Here are your morning headlines for Friday, March 15:
- DeWine's budget to include funding for children services, Lake Erie
- Trump to visit Canton;
- DeWine calls for review of Ohio jail inspection process;;
- Judge sides with Cleveland officers over dropped promotion hearings;
- Task force reports rescuing dozens of human trafficking victims;
- Ohio Democrats release "Ohio Promise" plan;
DeWine's budget to include funding for children services, waterways
Children's services and water quality are among Gov. Mike DeWine's funding priorities as he outlined his proposed state operating budget Friday. DeWine said he wants to nearly double state funding for family and children services, including $90 million annually in child protection funding to counties. He's also proposing a significant increase for evidence-based home visiting programs that provide free support and resources for low-income families raising young children. And he wants to set aside nearly $1 billion for projects to clean up toxic algae in Lake Erie and protect other lakes and rivers over the next decade. The budget covers the two-year period that starts July 1. Lawmakers must debate changes and send it back to DeWine for approval before then.
Trump to visit Canton
President Donald Trump will be making a couple of stops in Ohio next week. Trump is scheduled to visit the General Dynamics tank manufacturing plant in Lima on Wednesday, before heading to Canton for a private fundraiser for the Trump 2020 re-election campaign. Tickets for the Canton fundraiser start at $28,000, dinner is $50,000, a photo with Trump will cost $15,000. Meanwhile, former first lady Michelle Obama will appear at Playhouse Square Saturday as part of a book tour.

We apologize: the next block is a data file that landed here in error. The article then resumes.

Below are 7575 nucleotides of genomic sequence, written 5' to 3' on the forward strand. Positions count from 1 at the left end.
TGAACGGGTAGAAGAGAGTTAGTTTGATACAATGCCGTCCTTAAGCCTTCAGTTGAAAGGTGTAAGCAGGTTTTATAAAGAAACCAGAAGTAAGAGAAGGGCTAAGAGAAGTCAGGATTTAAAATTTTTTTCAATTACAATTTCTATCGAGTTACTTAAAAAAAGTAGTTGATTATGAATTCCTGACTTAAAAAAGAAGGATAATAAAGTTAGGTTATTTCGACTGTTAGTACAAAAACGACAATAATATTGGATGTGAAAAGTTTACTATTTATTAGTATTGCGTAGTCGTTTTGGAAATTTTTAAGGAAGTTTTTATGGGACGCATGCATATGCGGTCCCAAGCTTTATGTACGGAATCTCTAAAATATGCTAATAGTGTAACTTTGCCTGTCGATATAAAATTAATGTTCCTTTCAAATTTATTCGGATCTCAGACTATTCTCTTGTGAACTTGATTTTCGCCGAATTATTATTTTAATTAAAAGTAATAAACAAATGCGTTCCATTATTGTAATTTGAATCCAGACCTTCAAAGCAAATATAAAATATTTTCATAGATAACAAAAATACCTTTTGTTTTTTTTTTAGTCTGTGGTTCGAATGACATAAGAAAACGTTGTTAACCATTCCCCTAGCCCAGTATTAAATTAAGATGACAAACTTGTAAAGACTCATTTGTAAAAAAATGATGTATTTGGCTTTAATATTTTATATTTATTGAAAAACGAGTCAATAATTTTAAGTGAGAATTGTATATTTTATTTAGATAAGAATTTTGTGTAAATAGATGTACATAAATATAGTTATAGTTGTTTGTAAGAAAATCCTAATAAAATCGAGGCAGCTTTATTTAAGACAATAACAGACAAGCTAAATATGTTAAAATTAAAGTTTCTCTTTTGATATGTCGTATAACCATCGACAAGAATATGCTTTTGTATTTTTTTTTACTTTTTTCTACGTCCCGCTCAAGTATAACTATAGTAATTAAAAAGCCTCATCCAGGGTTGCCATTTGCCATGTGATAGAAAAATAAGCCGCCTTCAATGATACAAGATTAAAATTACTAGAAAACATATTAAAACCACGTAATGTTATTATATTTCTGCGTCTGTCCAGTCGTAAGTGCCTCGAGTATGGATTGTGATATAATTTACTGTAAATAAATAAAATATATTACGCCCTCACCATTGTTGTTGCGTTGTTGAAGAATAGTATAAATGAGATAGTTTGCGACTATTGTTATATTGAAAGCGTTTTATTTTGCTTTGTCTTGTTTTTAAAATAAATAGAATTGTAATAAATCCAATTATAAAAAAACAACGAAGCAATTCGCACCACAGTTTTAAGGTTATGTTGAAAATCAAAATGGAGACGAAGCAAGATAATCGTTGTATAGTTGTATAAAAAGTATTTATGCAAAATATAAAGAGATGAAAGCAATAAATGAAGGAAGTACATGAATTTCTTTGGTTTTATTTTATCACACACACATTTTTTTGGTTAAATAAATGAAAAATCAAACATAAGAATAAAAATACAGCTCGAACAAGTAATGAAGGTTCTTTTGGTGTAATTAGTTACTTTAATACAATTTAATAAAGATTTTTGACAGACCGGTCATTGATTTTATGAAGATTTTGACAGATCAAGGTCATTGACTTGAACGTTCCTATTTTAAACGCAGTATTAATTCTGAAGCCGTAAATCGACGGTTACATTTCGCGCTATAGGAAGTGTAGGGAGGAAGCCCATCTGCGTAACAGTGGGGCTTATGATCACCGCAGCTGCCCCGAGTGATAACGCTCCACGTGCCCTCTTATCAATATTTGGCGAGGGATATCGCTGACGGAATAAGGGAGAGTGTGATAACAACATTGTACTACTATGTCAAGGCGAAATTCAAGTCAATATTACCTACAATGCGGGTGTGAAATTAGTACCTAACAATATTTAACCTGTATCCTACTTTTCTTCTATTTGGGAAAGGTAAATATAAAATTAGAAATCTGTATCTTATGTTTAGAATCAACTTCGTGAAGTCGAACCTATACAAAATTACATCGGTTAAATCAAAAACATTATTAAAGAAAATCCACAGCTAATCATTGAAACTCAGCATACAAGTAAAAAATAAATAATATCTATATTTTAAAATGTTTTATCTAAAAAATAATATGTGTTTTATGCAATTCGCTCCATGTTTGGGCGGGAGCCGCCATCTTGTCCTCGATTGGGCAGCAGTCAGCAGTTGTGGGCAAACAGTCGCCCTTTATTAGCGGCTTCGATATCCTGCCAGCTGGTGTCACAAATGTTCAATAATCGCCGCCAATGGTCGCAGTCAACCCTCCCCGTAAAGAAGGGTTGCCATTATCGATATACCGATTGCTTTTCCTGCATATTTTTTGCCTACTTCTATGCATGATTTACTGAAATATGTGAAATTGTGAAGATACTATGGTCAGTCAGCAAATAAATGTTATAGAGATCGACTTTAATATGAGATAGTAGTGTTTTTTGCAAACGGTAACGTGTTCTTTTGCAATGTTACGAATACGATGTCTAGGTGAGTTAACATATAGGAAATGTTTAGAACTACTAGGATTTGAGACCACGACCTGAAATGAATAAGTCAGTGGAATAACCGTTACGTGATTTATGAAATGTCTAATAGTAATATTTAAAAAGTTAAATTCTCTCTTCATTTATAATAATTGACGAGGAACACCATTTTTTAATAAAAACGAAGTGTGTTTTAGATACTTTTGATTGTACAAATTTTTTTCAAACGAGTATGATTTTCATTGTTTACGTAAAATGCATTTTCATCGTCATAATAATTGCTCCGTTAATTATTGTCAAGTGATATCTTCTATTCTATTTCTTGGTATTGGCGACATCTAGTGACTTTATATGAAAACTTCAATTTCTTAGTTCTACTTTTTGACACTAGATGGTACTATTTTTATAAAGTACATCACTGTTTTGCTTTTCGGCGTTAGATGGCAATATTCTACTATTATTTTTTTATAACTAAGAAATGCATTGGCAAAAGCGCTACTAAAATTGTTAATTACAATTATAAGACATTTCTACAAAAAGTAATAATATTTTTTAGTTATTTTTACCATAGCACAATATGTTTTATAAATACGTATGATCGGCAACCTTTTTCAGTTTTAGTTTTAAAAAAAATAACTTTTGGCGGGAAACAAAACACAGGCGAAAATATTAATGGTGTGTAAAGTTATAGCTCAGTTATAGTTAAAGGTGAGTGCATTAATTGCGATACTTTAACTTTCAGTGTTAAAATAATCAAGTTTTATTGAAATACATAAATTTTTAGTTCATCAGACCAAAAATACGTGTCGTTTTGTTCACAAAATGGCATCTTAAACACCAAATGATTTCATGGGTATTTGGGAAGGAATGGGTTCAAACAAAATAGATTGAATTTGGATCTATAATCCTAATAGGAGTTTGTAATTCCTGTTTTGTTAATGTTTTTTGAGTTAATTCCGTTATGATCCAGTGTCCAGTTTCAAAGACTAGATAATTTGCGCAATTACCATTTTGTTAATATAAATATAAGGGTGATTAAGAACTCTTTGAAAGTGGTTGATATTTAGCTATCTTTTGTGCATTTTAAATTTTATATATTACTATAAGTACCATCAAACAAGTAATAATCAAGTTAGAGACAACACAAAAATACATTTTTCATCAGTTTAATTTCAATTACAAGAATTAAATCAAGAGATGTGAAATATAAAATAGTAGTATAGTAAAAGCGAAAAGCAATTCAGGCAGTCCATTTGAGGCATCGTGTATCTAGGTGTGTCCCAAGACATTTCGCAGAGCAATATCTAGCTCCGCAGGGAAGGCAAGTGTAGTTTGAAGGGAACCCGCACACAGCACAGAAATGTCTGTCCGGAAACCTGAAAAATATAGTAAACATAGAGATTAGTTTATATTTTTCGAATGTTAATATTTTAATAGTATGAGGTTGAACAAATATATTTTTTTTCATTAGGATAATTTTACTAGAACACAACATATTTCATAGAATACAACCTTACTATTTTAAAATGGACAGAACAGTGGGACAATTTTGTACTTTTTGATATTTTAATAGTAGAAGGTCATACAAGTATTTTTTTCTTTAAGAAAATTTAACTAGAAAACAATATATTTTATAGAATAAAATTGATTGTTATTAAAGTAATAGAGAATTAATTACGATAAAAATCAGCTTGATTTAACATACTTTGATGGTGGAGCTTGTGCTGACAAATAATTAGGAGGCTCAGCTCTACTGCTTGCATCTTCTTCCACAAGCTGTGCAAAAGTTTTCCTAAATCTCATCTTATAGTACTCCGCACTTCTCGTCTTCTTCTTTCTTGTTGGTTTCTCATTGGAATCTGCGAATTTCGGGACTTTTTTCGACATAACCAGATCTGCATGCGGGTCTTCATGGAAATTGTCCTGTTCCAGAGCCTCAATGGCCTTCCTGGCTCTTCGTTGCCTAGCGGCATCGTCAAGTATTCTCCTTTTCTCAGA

DeWine calls for review of Ohio jail inspection process
Gov. Mike DeWine has asked for a review of the state's jail inspections process after discrepancies in reports about the Cuyahoga county jail where eight inmates died last year. A series of inspections by the Ohio Department of Rehabilitation and Correction's showed few issues with the jail. Last year, the U.S. Marshals found "inhumane" conditions at the jail including civil rights abuses, attacks on inmates and staff withholding food and water from inmates. Cuyahoga County Executive Armond Budish asked for the inspection after seven inmates died. DeWine said Ohio's prisons director will review the inspection process and report back.
Judge sides with Cleveland officers over dropped promotion hearings
A judge has sided with two Cleveland police officers who said the department skipped over their promotions due to the death of a fellow police officer. Cuyahoga County Common Pleas Judge Steven Gall on Thursday sided with Zina Martinez and Sean Smith, ordering the Cleveland Police Department to immediately begin the process of promoting them from the rank of sergeant to lieutenant. Cleveland.com reports the two had promotion hearings that ended up being cancelled after the hearings fell on the same day as Officer Vu Nguyen's funeral. Smith and Martinez argued that they both took promotional exams and had been informed by supervisors they were going to be promoted. A city spokesman said the city has no immediate comment.
Task force reports rescuing dozens of human trafficking victims
The Cuyahoga Regional Human Trafficking Task Force reports it has recovered 85 victims since its inception in late 2016. Cleveland.com reports the victims ranged in age from 12 to 66. A county spokesperson described human trafficking victims as anyone who has been coerced, forced or defrauded into prostitution or exploited for minimal to no pay. The Cuyahoga County Sheriff's Department heads the task force, which includes local and federal law enforcement.
Ohio Democrats release 'Ohio Promise' plan
Ohio Democrats are laying out their legislative agenda in the Republican dominated legislature. Minority leader Emilia Sykes of Akron unveiled the "Ohio Promise" plan Thursday, which details Democratic priorities. The list includes fixing the school-funding system, creating tax incentives to keep college graduates in the state, boosting the state minimum wage and expanding broadband access in underserved areas.